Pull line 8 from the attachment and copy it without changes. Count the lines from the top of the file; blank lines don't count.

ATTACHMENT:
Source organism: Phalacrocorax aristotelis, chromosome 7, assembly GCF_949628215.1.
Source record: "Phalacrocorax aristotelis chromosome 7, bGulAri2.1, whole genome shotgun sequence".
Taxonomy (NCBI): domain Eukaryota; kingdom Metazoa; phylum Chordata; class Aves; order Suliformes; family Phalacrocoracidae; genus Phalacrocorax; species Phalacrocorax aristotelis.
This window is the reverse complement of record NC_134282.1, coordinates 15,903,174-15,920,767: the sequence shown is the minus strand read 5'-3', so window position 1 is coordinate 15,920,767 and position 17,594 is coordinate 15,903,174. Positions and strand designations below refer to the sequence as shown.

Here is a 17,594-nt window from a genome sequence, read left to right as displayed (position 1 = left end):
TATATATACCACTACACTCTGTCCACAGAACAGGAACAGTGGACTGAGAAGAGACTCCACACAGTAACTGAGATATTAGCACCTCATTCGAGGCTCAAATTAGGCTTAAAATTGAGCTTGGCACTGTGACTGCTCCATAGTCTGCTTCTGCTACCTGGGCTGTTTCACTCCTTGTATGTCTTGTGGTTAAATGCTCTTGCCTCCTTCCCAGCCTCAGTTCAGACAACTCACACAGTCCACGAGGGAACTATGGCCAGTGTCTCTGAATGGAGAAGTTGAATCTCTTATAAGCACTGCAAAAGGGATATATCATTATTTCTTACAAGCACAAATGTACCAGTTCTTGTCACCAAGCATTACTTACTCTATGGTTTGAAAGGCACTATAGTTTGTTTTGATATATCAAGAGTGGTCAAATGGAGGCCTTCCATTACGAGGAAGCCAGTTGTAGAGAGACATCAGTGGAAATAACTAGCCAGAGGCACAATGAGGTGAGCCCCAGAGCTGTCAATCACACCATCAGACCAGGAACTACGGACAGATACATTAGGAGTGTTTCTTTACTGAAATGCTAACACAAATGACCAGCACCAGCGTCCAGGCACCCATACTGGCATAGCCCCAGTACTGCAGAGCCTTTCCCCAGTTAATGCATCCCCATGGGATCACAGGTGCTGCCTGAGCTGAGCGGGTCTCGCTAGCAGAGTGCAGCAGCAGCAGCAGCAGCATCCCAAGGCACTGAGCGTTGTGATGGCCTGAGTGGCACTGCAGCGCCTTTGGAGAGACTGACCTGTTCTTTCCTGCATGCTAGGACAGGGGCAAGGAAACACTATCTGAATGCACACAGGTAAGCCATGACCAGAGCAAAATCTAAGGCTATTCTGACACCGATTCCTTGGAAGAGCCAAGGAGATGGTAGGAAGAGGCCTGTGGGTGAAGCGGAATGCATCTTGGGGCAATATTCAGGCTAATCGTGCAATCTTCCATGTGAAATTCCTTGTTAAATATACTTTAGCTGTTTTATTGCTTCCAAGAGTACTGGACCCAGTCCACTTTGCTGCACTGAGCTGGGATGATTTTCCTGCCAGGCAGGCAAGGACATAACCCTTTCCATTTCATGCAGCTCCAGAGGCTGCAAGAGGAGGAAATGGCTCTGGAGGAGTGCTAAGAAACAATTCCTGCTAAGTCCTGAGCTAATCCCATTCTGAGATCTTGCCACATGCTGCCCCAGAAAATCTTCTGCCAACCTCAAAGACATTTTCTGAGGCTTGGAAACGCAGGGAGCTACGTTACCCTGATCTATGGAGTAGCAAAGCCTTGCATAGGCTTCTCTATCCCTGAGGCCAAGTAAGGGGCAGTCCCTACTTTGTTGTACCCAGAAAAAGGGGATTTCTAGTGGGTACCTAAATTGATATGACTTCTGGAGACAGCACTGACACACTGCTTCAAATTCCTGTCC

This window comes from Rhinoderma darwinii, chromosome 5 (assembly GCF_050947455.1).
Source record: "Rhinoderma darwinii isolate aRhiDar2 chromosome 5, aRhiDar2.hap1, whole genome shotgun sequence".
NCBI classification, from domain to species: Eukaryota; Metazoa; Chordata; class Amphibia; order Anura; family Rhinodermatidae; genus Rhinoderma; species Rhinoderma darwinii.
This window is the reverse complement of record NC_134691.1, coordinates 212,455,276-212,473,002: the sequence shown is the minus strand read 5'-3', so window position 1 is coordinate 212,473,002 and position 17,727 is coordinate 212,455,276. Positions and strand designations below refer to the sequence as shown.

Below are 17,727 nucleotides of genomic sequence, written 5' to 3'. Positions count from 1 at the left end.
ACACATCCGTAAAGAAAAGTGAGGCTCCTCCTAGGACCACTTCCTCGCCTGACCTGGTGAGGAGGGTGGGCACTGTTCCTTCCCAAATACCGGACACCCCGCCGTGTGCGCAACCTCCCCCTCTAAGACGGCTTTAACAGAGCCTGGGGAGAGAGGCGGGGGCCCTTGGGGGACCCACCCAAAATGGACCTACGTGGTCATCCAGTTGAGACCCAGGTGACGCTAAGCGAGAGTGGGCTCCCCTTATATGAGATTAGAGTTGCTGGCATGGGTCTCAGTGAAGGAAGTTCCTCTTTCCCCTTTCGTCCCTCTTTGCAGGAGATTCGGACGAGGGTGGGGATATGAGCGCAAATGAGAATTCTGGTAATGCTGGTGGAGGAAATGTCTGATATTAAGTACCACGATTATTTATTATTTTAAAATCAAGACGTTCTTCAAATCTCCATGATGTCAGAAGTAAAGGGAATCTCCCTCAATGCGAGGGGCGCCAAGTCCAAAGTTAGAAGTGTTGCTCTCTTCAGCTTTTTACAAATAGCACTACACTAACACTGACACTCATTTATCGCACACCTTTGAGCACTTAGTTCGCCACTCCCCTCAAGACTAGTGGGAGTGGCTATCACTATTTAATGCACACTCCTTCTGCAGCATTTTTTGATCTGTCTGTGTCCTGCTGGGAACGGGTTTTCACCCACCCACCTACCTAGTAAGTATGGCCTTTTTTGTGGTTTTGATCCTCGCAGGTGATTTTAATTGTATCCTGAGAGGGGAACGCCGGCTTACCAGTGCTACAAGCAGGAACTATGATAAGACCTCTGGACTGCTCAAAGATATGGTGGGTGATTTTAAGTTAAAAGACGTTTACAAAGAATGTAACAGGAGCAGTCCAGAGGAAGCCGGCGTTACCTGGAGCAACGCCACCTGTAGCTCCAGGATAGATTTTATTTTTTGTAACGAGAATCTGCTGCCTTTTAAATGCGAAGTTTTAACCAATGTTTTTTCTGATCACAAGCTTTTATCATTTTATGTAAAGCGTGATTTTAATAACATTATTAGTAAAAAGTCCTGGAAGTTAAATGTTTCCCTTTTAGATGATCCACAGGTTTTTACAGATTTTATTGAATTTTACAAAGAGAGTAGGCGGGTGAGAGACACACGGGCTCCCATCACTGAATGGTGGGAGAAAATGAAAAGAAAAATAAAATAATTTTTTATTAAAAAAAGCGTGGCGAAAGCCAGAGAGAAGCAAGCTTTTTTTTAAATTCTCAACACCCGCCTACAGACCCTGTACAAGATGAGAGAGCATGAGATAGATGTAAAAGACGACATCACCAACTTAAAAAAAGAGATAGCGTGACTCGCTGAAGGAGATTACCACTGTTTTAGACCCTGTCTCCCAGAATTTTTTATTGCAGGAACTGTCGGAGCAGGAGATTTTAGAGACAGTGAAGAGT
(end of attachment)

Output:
Source record: "Rhinoderma darwinii isolate aRhiDar2 chromosome 5, aRhiDar2.hap1, whole genome shotgun sequence".